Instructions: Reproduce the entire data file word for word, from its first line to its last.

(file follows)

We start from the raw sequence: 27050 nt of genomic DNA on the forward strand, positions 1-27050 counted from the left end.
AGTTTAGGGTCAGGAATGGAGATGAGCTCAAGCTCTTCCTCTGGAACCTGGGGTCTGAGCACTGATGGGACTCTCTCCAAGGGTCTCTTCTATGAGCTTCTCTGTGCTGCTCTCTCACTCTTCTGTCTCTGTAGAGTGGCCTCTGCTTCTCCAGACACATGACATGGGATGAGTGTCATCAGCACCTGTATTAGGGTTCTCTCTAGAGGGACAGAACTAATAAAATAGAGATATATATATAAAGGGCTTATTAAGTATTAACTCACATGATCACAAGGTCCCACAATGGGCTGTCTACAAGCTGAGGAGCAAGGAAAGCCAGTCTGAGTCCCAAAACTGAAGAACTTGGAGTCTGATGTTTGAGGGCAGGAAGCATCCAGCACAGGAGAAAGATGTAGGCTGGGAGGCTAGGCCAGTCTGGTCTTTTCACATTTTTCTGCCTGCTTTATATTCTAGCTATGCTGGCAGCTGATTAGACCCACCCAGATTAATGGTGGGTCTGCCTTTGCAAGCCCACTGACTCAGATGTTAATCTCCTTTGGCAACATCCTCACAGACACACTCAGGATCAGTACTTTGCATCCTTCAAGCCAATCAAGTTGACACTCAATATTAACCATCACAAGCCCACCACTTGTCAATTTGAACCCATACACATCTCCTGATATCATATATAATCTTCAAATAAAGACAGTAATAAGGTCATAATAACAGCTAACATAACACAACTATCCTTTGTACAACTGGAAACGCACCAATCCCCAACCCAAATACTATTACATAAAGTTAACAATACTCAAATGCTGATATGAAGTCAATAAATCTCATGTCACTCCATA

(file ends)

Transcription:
We start from the raw sequence: 27050 nt of genomic DNA on the forward strand, positions 1-27050 counted from the left end.
AGTTTAGGGTCAGGAATGGAGATGAGCTCAAGCTCTTCCTCTGGAACCTGGGGTCTGAGCACTGATGGGACTCTCTCCAAGGGTCTCTTCTATGAGCTTCTCTGTGCTGCTCTCTCACTCTTCTGTCTCTGTAGAGTGGCCTCTGCTTCTCCAGACACATGACATGGGATGAGTGTCATCAGCACCTGTATTAGGGTTCTCTCTAGAGGGACAGAACTAATAAAATAGAGATATATATATAAAGGGCTTATTAAGTATTAACTCACATGATCACAAGGTCCCACAATGGGCTGTCTACAAGCTGAGGAGCAAGGAAAGCCAGTCTGAGTCCCAAAACTGAAGAACTTGGAGTCTGATGTTTGAGGGCAGGAAGCATCCAGCACAGGAGAAAGATGTAGGCTGGGAGGCTAGGCCAGTCTGGTCTTTTCACATTTTTCTGCCTGCTTTATATTCTAGCTATGCTGGCAGCTGATTAGACCCACCCAGATTAATGGTGGGTCTGCCTTTGCAAGCCCACTGACTCAGATGTTAATCTCCTTTGGCAACATCCTCACAGACACACTCAGGATCAGTACTTTGCATCCTTCAAGCCAATCAAGTTGACACTCAATATTAACCATCACAAGCCCACCACTTGTCAATTTGAACCCATACACATCTCCTGATATCATATATAATCTTCAAATAAAGACAGTAATAAGGTCATAATAACAGCTAACATAACACAACTATCCTTTGTACAACTGGAAACGCACCAATCCCCAACCCAAATACTATTACATAAAGTTAACAATACTCAAATGCTGATATGAAGTCAATAAATCTCATGTCACTCCATA